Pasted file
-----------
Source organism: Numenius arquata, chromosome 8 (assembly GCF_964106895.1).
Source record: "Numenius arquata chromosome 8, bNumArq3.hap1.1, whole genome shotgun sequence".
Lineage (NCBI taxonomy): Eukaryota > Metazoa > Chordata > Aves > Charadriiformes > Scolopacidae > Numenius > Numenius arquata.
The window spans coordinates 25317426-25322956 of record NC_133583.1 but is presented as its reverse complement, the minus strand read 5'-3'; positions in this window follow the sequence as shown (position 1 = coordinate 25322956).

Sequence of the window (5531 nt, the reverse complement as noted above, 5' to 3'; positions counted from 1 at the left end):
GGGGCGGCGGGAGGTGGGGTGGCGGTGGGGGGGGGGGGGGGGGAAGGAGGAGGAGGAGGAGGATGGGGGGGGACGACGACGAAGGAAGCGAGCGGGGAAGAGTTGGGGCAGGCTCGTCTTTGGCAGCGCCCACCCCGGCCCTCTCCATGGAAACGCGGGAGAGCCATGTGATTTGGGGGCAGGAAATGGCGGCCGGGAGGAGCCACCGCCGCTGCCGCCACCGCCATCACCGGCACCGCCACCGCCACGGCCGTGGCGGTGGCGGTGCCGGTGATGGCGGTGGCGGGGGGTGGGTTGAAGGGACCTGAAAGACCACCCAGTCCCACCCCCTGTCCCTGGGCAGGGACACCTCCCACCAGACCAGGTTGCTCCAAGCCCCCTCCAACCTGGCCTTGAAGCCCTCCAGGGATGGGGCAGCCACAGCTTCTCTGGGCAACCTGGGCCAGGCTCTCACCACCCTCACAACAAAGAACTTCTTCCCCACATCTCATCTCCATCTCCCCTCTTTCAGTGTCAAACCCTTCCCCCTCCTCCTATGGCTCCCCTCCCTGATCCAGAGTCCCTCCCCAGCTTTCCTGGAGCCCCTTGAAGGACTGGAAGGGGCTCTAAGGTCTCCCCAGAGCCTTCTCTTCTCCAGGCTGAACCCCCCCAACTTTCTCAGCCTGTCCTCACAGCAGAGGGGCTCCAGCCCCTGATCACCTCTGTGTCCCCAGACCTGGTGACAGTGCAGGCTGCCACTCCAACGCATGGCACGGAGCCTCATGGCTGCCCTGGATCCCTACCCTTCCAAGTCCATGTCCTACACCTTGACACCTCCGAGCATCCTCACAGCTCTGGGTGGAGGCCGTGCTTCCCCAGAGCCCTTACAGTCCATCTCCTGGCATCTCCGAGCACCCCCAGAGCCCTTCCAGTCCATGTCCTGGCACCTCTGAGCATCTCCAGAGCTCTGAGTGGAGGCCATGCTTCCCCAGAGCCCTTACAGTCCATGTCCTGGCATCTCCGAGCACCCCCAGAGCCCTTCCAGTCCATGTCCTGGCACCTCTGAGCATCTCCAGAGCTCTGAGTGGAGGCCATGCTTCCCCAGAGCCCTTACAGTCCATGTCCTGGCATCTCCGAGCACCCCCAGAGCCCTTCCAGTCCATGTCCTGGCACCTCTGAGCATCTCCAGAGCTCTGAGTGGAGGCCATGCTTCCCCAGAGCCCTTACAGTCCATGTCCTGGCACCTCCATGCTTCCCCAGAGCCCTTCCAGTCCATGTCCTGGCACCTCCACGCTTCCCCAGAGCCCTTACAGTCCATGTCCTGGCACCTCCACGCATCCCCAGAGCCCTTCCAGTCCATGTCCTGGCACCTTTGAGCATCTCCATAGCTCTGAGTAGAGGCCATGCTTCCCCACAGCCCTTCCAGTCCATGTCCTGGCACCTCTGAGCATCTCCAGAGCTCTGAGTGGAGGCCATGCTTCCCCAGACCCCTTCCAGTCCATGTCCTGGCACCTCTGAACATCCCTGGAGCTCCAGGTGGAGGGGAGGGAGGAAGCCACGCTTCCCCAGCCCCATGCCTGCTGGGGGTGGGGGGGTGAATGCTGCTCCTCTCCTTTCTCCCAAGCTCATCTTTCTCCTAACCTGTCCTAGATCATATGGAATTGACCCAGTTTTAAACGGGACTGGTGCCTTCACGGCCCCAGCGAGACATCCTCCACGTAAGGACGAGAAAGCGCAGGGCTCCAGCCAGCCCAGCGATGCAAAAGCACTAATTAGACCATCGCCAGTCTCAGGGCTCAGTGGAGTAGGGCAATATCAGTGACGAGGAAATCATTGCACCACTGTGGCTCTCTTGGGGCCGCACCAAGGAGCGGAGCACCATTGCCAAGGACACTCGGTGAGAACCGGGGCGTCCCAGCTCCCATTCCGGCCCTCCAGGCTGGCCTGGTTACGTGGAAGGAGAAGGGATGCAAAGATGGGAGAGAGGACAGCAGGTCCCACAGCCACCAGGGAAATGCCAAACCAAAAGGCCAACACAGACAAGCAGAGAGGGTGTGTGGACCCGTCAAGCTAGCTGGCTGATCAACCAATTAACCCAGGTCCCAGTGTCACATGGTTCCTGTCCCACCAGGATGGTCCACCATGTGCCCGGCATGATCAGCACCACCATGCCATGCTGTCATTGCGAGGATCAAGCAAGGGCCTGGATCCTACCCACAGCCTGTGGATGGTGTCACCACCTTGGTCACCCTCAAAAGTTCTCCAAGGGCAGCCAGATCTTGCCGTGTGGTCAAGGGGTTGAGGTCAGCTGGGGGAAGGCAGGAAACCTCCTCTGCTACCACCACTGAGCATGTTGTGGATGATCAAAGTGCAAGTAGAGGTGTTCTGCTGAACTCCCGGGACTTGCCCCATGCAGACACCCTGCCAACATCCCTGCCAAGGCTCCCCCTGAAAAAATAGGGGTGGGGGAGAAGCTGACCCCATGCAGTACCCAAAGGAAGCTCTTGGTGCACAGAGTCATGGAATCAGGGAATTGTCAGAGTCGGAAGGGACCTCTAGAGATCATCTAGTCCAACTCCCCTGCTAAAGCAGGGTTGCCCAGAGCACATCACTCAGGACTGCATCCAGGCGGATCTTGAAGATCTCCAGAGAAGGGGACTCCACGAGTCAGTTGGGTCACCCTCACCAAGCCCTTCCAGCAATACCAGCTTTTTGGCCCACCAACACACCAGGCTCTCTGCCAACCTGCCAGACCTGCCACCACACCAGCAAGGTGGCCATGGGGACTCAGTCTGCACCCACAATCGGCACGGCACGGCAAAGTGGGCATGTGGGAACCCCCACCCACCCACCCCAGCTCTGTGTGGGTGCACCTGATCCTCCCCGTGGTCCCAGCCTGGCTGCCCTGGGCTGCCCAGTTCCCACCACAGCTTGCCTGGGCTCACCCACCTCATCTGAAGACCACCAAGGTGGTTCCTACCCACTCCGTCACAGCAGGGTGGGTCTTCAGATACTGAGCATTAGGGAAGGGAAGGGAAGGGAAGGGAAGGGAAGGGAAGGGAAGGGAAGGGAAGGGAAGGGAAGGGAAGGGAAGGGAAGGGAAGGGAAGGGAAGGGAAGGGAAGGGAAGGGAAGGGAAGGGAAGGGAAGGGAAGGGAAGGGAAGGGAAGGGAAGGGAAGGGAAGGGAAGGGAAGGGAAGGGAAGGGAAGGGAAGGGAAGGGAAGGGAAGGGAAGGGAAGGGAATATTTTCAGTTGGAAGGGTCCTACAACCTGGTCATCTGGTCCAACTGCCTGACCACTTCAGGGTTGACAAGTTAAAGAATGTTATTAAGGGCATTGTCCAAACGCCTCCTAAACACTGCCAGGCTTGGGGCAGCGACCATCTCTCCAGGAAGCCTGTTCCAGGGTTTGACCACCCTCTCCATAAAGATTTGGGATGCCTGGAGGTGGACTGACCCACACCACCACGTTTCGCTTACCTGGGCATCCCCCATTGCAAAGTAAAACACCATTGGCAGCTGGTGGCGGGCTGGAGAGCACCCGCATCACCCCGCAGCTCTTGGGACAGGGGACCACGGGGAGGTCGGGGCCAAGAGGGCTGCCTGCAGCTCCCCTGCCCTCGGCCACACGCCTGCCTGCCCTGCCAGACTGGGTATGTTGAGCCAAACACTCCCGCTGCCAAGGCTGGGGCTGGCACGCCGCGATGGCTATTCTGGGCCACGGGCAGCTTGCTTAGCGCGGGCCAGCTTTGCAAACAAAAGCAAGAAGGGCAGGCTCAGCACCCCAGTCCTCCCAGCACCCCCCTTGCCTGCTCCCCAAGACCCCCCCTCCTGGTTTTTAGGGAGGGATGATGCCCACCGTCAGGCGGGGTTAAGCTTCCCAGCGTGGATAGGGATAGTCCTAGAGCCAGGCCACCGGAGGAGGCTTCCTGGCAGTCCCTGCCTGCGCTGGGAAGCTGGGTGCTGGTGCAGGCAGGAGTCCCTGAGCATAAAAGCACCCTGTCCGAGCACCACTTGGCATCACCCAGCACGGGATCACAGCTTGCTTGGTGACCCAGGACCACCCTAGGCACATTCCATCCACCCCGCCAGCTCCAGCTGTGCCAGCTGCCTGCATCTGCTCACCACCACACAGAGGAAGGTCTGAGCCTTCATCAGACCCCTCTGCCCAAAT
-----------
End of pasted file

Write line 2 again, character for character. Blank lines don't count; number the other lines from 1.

Source record: "Numenius arquata chromosome 8, bNumArq3.hap1.1, whole genome shotgun sequence".